I’m writing my ass off.
Seriously, I haven’t written at this brisk a pace since NaNoWriMo back in… 2014? 2015?
I have the wind at my back. Or maybe it’s a pack of snarling wolves. Or perhsps just the fear of not making it – never quite getting to where I want to be as an author before I die.
Hitting your fifties encourages a whole lot of “what have I done with my life” soul-searching.
Those who follow me (thanks to both of you!) know that I am gearing up to find an agent, to take the next step in this writing career. I have had some amazing success… almost thirty works published! But nothing has really broken out.
I’d planned a rather leisurely stroll to the finish line on “Redemption” – maybe finishing in October? Or November? Then I found out about Pitch Wars, an online contest that helps you through the process of prepping your manuscript with a mentor and then (hopefully) snagging an agent.
The only catch? The finished manuscript is due before the end of September.
Me: Holy crap.
So I am writing like the wind. I did what I always do in these crunch-time situations – I made a spreadsheet to tell me how much I would need to write each day to leave myself time for a second draft, an edit, and a final draft for submission.
I’m averaging 1200-1400 words a day, almost my NaNo pace of 1923.
When I write at a more leisurely pace, I find that my mind has more time to play, to dredge up ideas from deep down in the subconscious, little chunks of plot gold for me to consider as I go.
But I think there’s also an advantage to sustained, every-day writing runs like this, too. I’m engaged with the characters and the plot every single day in a deep and continuous manner. They stay in my mind even when I am not writing. It’s much easier to pick up where I left off each day at noon, when I sit down to write.
And like a well-trained muscle, my brain seems to be catching up with this new frenetic pace. My subconscious now throws up new ideas here and there throughout the day – directions for the plot, worldbuilding ideas, and character details. But instead of writing them all down, I am feeding them back into the world in my head, slowly gaining a clearer and clearer picture of what it’s like – what makes it tick, how all the pieces fit together, and where the story will take me in the end.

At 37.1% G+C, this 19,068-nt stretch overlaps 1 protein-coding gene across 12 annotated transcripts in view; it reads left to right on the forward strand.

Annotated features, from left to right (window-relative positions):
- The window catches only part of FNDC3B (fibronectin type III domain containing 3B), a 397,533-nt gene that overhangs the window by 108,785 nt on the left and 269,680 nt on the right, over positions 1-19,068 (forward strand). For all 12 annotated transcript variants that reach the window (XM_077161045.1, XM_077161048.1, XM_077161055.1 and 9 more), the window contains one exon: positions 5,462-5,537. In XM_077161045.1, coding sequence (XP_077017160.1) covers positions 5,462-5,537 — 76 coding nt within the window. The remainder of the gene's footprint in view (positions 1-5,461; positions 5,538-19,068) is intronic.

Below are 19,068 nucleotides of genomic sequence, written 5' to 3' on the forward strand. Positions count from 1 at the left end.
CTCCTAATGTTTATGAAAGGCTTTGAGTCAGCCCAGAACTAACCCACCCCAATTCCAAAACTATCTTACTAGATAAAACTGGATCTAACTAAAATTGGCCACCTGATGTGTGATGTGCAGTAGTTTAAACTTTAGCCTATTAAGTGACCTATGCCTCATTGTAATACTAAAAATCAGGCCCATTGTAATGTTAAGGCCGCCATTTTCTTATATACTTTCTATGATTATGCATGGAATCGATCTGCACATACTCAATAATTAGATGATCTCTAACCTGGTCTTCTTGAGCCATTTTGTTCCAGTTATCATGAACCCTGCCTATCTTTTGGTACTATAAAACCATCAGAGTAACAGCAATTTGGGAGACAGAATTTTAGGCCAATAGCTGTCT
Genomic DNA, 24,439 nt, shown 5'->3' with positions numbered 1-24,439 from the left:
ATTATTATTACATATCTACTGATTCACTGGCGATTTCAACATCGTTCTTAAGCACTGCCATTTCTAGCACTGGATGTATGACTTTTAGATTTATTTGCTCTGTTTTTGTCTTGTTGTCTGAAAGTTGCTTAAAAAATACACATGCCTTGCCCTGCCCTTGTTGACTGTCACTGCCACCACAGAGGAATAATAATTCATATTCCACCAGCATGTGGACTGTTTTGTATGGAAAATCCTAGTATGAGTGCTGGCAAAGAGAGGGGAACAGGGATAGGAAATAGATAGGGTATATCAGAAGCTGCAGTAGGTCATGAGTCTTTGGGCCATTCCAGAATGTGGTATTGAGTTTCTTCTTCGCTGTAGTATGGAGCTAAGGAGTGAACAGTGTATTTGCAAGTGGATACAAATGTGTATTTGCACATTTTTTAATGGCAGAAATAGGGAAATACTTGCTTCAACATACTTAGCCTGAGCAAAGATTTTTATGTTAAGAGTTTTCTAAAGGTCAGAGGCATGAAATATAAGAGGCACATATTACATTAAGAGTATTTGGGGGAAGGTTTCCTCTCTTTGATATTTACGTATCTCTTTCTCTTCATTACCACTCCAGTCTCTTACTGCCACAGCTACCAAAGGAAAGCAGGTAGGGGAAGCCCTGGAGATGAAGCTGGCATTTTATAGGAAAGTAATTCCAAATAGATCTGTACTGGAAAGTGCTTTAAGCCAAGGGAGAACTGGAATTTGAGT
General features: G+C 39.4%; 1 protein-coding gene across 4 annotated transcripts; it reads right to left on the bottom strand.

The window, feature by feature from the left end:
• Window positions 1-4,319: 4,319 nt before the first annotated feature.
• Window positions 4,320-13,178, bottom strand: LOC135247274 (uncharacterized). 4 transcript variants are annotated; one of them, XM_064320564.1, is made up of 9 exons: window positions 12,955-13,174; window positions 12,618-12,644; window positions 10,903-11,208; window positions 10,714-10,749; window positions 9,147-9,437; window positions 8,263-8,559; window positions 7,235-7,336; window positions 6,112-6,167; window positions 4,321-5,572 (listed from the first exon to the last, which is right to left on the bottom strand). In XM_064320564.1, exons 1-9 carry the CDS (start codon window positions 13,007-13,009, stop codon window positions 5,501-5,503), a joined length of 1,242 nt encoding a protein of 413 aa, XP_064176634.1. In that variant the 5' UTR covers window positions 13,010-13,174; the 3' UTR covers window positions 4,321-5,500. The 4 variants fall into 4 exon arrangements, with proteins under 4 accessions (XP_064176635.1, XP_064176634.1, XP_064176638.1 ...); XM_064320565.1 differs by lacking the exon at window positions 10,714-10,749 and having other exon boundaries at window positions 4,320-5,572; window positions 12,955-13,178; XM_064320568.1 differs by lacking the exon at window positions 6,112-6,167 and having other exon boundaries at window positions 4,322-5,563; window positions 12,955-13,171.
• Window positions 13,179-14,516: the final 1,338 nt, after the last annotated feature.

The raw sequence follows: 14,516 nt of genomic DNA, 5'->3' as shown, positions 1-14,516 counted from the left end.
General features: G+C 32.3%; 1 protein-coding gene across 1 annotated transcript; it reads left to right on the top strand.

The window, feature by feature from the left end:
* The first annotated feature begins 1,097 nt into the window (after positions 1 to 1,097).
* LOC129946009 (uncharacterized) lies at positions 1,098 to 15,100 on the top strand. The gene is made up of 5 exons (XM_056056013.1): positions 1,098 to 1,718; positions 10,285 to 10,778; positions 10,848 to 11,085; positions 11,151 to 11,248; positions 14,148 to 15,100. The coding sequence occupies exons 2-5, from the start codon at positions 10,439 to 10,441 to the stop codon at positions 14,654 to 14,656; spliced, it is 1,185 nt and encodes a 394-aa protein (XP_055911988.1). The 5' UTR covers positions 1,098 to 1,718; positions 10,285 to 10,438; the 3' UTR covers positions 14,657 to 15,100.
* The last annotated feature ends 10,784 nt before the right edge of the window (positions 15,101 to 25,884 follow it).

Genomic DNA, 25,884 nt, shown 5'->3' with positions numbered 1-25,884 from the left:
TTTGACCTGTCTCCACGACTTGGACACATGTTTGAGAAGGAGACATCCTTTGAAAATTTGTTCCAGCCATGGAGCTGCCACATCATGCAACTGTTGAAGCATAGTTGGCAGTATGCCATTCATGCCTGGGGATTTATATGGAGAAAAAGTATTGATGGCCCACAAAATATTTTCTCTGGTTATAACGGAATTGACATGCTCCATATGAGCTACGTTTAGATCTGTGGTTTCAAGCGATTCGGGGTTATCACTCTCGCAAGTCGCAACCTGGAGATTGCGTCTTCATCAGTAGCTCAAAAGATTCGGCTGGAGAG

At the same time, keeping up this pace requires incredible discipline – to sit down every day at the same time, and to commit to cranking out so many words every single day.
My inner critic is screaming at me regularly:
“You’re writing crap.”
“No one will ever read this.”
You might as well quit. You don’t have enough time to do this right.”
But I roar past him, fueled by my writing, almost drunk on my world.
Will I make it in time? Will I get a mentor at Pitch Wars? An agent? Will any of this work out the way I want it to in the long run?
I honestly don’t know.
I do know I am good enough. I write good stories.
And I know I’ll never find out if I don’t try.
So stay tuned – and keep your fingers crossed for me!
To my writer friends – what’s it like for you writing fast vs. writing slow? Do you have a preference? Any tricks I should know?
1 thought on “POINT OF VIEW: Writing at a Dead Run”
Yup! Stephen King and Ray Bradbury both spoke of exercising the “writing muscle.” I write whenever I can, as I don’t have a lot of time to do it in!
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